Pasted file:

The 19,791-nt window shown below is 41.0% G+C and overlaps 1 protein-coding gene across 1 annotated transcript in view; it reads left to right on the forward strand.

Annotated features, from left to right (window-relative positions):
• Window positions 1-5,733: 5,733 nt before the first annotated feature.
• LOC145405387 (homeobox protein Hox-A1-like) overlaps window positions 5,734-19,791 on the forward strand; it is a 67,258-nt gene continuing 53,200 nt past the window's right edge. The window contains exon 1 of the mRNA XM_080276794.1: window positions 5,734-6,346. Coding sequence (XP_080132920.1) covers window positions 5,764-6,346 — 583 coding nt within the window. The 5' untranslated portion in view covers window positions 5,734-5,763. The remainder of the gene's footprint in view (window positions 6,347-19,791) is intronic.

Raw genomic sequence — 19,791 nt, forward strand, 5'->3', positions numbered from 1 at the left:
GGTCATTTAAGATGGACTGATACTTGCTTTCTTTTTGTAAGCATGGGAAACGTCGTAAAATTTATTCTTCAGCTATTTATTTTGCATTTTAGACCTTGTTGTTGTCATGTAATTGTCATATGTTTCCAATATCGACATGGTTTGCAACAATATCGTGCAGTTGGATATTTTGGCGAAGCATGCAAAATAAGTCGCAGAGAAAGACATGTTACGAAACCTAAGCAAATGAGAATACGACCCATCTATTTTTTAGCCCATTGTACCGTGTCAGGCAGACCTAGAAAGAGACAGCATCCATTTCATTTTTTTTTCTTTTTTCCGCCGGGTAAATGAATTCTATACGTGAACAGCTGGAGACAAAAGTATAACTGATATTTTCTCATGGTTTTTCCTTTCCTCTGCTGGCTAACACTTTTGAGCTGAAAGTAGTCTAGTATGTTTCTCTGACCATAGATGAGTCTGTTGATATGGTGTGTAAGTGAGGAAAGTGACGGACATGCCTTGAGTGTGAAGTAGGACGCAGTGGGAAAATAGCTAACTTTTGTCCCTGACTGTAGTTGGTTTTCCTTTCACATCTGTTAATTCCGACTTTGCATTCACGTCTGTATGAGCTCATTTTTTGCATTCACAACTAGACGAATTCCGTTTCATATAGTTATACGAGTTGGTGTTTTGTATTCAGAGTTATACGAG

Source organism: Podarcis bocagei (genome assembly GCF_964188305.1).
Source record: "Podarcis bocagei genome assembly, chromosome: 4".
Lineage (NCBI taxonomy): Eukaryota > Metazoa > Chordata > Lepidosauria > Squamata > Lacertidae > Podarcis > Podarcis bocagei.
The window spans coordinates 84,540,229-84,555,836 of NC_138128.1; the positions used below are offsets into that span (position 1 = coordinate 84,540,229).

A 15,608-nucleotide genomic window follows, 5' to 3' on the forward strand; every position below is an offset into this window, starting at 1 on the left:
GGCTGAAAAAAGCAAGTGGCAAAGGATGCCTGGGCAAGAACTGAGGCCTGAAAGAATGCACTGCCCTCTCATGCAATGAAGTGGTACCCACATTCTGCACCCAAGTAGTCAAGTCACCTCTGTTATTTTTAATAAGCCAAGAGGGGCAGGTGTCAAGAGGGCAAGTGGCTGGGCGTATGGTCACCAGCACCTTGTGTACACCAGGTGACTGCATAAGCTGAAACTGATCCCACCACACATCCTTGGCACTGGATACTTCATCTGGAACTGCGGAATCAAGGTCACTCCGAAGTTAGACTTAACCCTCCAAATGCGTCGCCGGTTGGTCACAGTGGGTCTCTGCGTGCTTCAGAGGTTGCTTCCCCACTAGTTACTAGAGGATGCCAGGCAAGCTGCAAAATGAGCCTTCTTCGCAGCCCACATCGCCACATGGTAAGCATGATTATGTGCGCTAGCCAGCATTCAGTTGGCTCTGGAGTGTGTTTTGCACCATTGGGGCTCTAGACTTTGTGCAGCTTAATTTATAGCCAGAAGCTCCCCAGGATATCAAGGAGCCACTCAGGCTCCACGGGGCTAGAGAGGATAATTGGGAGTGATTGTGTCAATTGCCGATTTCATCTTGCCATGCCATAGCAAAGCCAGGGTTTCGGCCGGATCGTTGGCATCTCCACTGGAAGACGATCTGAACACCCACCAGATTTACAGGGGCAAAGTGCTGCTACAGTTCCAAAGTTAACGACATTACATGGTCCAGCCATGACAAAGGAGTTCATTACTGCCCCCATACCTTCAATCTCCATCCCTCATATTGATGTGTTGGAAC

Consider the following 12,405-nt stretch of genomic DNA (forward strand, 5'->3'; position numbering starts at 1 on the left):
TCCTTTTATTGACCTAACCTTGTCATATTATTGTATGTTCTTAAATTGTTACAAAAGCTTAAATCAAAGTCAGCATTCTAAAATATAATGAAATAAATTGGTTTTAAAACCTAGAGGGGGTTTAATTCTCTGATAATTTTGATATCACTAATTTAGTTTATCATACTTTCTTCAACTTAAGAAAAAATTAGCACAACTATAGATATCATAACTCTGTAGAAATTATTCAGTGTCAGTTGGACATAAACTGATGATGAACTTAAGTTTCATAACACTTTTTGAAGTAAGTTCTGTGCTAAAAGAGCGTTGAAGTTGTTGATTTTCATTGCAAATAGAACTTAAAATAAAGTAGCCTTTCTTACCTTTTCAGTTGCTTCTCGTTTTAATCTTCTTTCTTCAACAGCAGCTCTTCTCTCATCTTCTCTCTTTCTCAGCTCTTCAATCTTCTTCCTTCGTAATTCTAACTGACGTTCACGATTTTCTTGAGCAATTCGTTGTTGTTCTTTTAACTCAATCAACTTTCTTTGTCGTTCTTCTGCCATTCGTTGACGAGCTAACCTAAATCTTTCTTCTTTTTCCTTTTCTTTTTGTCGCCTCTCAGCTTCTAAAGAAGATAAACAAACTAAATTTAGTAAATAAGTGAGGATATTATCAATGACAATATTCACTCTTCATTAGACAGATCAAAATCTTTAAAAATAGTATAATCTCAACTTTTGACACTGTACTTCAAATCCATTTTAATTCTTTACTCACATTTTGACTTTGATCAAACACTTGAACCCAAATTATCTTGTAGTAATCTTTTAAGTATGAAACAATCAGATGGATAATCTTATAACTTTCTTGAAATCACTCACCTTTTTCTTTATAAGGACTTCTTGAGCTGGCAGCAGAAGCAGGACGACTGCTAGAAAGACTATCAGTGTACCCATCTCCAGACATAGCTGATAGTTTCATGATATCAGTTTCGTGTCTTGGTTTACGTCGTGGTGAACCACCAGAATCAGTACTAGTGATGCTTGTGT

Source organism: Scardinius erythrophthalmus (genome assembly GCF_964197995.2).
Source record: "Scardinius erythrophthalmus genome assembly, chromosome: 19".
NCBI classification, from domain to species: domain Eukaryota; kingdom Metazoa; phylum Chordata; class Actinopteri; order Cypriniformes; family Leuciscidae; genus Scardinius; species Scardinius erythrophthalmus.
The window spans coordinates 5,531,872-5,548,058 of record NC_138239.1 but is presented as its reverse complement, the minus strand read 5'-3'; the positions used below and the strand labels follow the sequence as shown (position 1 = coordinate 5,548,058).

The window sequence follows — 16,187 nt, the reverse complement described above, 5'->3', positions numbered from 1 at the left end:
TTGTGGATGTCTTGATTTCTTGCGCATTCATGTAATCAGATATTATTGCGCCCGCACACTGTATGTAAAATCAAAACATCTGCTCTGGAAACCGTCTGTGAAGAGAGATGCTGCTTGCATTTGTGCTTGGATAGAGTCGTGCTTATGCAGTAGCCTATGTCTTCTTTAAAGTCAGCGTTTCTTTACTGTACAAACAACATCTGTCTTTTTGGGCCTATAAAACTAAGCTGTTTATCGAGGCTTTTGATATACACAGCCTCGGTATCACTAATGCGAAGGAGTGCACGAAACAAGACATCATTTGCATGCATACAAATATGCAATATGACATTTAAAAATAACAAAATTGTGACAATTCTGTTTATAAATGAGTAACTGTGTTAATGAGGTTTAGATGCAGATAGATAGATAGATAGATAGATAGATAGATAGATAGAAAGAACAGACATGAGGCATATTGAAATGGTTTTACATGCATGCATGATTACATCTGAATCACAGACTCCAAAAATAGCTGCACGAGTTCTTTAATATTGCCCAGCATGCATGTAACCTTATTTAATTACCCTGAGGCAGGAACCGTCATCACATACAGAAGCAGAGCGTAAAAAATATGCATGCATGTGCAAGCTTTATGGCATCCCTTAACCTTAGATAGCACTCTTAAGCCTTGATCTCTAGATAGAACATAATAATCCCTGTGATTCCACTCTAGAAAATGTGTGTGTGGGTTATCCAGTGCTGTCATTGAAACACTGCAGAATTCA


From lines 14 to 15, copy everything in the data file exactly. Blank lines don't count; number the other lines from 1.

TCCTTTTATTGACCTAACCTTGTCATATTATTGTATGTTCTTAAATTGTTACAAAAGCTTAAATCAAAGTCAGCATTCTAAAATATAATGAAATAAATTGGTTTTAAAACCTAGAGGGGGTTTAATTCTCTGATAATTTTGATATCACTAATTTAGTTTATCATACTTTCTTCAACTTAAGAAAAAATTAGCACAACTATAGATATCATAACTCTGTAGAAATTATTCAGTGTCAGTTGGACATAAACTGATGATGAACTTAAGTTTCATAACACTTTTTGAAGTAAGTTCTGTGCTAAAAGAGCGTTGAAGTTGTTGATTTTCATTGCAAATAGAACTTAAAATAAAGTAGCCTTTCTTACCTTTTCAGTTGCTTCTCGTTTTAATCTTCTTTCTTCAACAGCAGCTCTTCTCTCATCTTCTCTCTTTCTCAGCTCTTCAATCTTCTTCCTTCGTAATTCTAACTGACGTTCACGATTTTCTTGAGCAATTCGTTGTTGTTCTTTTAACTCAATCAACTTTCTTTGTCGTTCTTCTGCCATTCGTTGACGAGCTAACCTAAATCTTTCTTCTTTTTCCTTTTCTTTTTGTCGCCTCTCAGCTTCTAAAGAAGATAAACAAACTAAATTTAGTAAATAAGTGAGGATATTATCAATGACAATATTCACTCTTCATTAGACAGATCAAAATCTTTAAAAATAGTATAATCTCAACTTTTGACACTGTACTTCAAATCCATTTTAATTCTTTACTCACATTTTGACTTTGATCAAACACTTGAACCCAAATTATCTTGTAGTAATCTTTTAAGTATGAAACAATCAGATGGATAATCTTATAACTTTCTTGAAATCACTCACCTTTTTCTTTATAAGGACTTCTTGAGCTGGCAGCAGAAGCAGGACGACTGCTAGAAAGACTATCAGTGTACCCATCTCCAGACATAGCTGATAGTTTCATGATATCAGTTTCGTGTCTTGGTTTACGTCGTGGTGAACCACCAGAATCAGTACTAGTGATGCTTGTGT

Source organism: Scardinius erythrophthalmus (genome assembly GCF_964197995.2).